SZ: “I think I started young. From the age of 13, I received academic art training at a school specializing in visual art in China. Back then, art education mainly was focused on the technique of European life drawing, sketching and realistic painting. There was not much requirement for creativity. Art making was all about recording what you see or copying prints from catalogues. It was a passive process.
I reckon that I started a ‘real sense of creating’ in the last year of my bachelor studies in China in the class given by a visiting lecturer from Amsterdam Art Institute. In that class, I produced a sound installation and found the method of developing art from personal interests and trivia in life.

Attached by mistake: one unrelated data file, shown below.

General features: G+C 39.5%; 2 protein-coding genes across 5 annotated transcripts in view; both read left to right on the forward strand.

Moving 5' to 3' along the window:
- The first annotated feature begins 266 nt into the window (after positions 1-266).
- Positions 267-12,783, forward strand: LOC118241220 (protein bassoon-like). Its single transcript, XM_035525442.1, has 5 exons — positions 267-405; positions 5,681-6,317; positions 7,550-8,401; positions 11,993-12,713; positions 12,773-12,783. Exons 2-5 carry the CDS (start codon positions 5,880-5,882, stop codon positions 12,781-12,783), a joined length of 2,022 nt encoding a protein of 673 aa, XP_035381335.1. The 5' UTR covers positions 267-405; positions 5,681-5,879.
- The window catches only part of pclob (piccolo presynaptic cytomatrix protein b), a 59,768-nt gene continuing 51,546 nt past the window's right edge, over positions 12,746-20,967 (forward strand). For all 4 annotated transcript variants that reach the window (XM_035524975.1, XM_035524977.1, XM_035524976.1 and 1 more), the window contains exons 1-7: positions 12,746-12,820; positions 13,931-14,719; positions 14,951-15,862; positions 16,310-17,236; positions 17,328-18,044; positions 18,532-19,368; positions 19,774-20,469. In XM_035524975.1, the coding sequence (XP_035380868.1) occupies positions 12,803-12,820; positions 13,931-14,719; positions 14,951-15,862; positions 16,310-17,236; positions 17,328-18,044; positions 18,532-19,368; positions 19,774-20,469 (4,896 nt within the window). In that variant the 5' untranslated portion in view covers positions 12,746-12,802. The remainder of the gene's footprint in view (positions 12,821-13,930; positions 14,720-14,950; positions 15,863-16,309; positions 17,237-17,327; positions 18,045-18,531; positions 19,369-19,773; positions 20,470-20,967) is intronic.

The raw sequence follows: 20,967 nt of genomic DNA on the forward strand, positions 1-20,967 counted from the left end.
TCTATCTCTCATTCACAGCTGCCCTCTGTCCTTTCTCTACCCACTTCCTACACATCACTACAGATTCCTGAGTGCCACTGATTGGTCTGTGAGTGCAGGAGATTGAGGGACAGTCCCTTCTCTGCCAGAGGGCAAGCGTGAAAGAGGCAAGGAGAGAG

I came to Australia in 2003. The nearly 12 year long experience of studying, working and living in Australia has no doubt enriched and professionalized my art practice to a significant level. In the last five years, I worked as Program Manager at Northern Centre for Contemporary Art (former 24HR Art) in Darwin, the Northern Territory, as an independent curator and as Team Leader at the Australian pavilion in the Venice Biennale 2013. These experiences have offered me great insights into Australian and international contemporary art and inspiration and motivation to work on my own art. I am currently studying and developing artworks in the course of Master of Contemporary Art at Victoria College of the Arts.”
+mar: Wow, those are incredible credentials. So, apart from these impressive positions, how do you keep your practice sustainable?
SZ: “I do not know if my practice has been sustainable, as I did have an unproductive period of time in my late 20’s. In my opinion, in order to keep an art practice sustainable, you need the commitment to giving time for art making and a philosophic and positive view on your achievement as an artist.”